None of the news so far has dampened Garcia’s fundraising prowess; he reported contributions of $411,000 in the quarter ending Sept. 30.
One campaign contribution stood out: a $2,500 check from his friend and current lobbyist William Delahunt, who is representing a company seeking federal approval to test a Cuba-invented diabetes drug in the United States.
Days after recording the Sept. 19 contribution, Garcia quietly backed the drug-treatment effort by circulating an email to some other congressional members asking them to sign a letter backing U.S. tests, which need U.S. Treasury approval due to the Cuba embargo.
Garcia’s campaign points out that Delahunt, a former congressman from Massachusetts, isn’t just an old friend — he’s a longtime supporter who held a fundraiser for Garcia in his first congressional race in 2008.
Still, Garcia’s advocacy for the Cuban-drug tests marked the first time experts could remember a Cuban-American congressman backing an effort like this; other Cuban-American lawmakers wouldn’t sign or support the letter.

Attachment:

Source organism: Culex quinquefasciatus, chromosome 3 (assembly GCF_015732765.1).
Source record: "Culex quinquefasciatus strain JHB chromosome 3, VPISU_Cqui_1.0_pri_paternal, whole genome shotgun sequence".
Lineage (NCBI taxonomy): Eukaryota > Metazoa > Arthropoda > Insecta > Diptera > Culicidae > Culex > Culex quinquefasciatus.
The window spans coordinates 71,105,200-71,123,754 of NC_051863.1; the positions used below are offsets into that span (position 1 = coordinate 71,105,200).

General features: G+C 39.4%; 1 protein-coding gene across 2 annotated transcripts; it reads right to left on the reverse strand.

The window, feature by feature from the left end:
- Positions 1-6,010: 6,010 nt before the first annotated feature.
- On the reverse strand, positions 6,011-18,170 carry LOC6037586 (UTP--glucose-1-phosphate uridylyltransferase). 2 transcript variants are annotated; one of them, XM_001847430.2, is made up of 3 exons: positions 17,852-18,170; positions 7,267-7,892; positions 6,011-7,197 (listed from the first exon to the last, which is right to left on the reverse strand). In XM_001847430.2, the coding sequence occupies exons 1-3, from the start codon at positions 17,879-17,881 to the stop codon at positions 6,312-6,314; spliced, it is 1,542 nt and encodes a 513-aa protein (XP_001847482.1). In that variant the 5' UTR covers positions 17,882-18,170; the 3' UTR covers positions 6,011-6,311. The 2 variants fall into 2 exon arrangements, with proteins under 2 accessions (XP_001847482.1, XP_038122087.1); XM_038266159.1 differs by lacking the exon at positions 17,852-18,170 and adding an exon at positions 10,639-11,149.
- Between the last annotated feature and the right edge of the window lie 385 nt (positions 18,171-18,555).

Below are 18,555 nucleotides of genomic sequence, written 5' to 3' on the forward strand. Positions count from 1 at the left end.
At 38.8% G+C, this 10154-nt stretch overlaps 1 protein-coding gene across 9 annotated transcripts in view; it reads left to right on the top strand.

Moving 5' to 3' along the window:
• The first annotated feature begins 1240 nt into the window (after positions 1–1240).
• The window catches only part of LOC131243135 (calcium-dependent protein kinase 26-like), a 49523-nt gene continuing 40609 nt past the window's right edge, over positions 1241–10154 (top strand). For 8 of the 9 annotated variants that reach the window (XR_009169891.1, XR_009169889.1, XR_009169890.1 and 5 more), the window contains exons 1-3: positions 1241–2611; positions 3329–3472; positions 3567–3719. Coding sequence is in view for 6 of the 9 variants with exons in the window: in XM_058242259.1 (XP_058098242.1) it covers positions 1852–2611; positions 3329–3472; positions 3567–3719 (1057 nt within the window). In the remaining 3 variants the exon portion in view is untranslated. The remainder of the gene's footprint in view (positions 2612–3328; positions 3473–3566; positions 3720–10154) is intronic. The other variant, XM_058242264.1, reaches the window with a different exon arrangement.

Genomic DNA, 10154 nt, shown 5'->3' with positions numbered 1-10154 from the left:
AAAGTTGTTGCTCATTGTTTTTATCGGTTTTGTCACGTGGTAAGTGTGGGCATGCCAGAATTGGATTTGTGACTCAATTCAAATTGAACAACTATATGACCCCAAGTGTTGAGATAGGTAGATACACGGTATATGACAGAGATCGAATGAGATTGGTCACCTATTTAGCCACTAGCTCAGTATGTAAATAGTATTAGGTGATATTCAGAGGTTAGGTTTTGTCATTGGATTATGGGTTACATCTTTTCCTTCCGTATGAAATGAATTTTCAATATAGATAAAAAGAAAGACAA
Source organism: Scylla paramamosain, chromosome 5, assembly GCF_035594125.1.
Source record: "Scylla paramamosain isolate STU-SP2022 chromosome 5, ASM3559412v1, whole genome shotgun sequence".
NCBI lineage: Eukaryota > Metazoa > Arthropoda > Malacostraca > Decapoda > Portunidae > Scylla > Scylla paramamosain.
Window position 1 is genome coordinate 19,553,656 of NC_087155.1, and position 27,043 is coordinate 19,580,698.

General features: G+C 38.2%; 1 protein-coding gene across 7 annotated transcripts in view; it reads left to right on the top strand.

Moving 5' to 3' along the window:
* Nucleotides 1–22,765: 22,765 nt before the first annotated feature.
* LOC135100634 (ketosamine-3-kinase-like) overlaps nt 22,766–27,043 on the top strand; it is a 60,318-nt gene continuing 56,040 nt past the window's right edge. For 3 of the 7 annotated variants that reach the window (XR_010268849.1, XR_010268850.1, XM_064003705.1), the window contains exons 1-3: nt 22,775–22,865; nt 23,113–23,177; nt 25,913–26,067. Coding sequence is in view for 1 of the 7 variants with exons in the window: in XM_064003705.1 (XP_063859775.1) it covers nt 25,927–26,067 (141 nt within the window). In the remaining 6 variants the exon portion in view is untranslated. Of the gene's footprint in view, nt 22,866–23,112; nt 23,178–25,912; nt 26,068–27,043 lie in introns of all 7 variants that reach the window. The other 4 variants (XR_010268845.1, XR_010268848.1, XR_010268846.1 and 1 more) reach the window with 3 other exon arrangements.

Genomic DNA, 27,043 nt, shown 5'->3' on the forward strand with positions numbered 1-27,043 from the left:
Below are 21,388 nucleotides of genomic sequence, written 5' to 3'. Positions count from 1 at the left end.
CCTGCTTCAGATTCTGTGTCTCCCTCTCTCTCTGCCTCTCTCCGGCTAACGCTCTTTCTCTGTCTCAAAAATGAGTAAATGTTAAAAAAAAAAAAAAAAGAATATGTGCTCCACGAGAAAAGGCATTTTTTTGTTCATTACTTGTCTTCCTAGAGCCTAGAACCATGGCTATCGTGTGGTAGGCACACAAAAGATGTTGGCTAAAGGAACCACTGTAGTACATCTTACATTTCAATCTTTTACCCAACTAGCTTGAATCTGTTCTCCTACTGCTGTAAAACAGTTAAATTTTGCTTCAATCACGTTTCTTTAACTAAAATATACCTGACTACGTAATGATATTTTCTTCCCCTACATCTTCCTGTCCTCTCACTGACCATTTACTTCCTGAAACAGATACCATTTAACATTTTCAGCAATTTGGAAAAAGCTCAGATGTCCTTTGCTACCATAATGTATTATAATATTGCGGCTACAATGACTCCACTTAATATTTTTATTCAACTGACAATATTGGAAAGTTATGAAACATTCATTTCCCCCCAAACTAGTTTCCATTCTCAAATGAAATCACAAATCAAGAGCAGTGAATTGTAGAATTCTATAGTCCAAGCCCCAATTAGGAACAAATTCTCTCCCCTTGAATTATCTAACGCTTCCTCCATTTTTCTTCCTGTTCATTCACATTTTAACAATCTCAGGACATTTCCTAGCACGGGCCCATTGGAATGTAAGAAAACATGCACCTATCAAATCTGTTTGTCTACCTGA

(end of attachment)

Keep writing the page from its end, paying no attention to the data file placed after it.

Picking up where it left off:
Garcia, who backs the embargo and Cuba’s designation as a state sponsor of terror, said he supported the drug test because it held promise to help diabetics and possibly prevent up to 70,000 amputations yearly. Critics said the drug is like other Cuba “snake-oil” promises that just give the regime a public-relations victory.
Garcia’s main Republican rival, Miami-Dade school board member Carlos Curbelo, criticized Garcia for spending his time advocating for the drug along with anti-embargo Democratic congressmen.
With the latest payment to Jeffrey Garcia, Curbelo issued a statement questioning why the congressman would pay “his former campaign manager, chief of staff, and roommate $50,000” amid the investigations.
“Joe Garcia’s conduct continues to disgrace and embarrass our community,” Curbelo said.
Staff writer Patricia Mazzei contributed to this report